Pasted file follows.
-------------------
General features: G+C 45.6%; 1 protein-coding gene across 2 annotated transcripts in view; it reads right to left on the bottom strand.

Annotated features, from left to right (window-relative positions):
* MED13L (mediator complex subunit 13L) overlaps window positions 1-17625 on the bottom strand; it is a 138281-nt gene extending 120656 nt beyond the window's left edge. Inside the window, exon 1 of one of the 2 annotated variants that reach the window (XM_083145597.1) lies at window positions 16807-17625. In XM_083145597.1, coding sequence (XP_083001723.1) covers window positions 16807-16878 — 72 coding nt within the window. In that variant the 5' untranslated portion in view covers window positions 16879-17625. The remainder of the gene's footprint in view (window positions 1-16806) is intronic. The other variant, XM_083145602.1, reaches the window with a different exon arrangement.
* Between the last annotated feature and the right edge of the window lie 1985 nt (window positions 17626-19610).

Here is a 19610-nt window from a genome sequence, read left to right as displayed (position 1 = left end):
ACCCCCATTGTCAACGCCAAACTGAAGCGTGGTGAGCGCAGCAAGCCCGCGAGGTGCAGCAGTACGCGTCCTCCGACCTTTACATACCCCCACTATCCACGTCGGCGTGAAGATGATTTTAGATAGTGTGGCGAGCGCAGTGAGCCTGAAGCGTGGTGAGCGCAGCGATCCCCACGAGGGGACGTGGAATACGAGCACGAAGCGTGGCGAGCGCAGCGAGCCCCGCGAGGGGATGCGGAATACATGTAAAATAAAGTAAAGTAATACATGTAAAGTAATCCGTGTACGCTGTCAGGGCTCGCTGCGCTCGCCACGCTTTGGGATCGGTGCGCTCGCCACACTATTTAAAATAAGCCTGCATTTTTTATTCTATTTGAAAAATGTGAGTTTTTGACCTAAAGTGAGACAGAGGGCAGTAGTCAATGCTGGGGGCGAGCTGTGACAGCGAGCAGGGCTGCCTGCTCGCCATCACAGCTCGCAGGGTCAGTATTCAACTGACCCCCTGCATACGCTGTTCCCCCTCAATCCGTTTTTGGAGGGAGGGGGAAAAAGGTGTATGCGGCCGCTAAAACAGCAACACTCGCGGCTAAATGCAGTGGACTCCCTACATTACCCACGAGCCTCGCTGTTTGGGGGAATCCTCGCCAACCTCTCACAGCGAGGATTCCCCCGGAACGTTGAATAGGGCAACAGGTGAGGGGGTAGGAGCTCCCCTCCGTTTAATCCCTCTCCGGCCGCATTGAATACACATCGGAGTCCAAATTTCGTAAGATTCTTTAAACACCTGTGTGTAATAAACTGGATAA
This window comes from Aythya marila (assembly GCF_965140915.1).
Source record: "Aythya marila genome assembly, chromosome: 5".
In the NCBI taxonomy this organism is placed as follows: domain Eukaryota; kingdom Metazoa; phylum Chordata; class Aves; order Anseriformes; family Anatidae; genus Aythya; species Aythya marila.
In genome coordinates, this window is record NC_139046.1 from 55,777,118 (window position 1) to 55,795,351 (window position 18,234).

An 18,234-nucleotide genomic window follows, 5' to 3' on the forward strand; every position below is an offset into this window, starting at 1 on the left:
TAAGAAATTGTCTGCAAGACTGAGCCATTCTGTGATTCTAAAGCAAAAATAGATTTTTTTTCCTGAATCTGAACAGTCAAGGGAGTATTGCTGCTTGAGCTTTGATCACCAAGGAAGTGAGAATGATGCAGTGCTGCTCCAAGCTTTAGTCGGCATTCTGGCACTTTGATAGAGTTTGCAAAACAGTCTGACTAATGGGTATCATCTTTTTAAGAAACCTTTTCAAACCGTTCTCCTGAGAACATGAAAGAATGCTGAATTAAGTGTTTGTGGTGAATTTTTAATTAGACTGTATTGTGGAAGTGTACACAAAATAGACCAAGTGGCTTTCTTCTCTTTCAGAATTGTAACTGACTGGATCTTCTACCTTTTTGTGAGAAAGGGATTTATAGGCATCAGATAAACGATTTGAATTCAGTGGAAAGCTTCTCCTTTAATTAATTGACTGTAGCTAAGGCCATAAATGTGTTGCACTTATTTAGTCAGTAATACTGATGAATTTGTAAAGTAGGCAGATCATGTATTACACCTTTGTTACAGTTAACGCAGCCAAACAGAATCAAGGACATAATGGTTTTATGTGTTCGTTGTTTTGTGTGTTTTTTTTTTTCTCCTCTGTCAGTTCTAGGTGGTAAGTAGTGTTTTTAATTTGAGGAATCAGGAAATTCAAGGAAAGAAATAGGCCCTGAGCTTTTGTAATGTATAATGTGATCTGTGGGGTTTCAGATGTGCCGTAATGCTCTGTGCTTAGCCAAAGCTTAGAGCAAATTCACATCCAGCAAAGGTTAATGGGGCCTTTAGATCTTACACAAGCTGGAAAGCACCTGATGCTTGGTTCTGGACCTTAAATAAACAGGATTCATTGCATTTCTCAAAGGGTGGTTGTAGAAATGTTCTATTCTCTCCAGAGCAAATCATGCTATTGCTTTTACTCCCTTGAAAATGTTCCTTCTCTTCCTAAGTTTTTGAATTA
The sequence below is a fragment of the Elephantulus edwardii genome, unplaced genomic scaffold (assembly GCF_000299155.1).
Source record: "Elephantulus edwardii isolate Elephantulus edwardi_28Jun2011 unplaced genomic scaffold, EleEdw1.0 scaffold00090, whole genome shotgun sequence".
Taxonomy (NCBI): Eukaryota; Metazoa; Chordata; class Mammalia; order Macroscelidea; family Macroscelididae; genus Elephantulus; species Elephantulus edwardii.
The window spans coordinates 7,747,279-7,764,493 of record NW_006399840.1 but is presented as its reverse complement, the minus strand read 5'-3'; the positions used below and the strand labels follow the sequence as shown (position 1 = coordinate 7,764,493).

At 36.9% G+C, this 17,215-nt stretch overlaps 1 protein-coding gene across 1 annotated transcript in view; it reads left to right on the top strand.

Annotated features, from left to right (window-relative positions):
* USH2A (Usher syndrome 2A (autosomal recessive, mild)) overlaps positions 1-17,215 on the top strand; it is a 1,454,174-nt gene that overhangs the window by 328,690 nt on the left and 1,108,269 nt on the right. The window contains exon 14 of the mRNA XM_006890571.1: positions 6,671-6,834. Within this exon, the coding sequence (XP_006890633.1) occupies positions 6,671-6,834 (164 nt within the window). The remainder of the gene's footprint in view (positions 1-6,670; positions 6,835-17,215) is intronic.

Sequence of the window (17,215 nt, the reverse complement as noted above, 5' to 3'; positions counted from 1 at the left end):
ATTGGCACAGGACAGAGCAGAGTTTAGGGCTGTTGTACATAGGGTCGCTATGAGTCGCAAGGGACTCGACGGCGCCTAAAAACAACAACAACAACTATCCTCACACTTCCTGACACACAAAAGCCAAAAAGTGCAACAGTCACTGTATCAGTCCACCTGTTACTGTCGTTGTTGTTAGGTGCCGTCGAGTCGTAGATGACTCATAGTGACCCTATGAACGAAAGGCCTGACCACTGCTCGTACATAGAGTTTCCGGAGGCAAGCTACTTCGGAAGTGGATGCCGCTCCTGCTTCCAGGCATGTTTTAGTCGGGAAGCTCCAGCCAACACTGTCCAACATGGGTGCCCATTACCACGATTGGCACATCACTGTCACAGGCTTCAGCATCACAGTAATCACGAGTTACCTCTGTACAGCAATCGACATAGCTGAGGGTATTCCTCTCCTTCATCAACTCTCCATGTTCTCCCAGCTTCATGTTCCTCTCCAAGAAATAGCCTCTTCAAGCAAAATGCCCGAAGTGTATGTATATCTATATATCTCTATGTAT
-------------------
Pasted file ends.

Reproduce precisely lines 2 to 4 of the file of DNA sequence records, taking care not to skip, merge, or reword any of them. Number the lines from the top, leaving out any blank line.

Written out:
Annotated features, from left to right (window-relative positions):
* MED13L (mediator complex subunit 13L) overlaps window positions 1-17625 on the bottom strand; it is a 138281-nt gene extending 120656 nt beyond the window's left edge. Inside the window, exon 1 of one of the 2 annotated variants that reach the window (XM_083145597.1) lies at window positions 16807-17625. In XM_083145597.1, coding sequence (XP_083001723.1) covers window positions 16807-16878 — 72 coding nt within the window. In that variant the 5' untranslated portion in view covers window positions 16879-17625. The remainder of the gene's footprint in view (window positions 1-16806) is intronic. The other variant, XM_083145602.1, reaches the window with a different exon arrangement.
* Between the last annotated feature and the right edge of the window lie 1985 nt (window positions 17626-19610).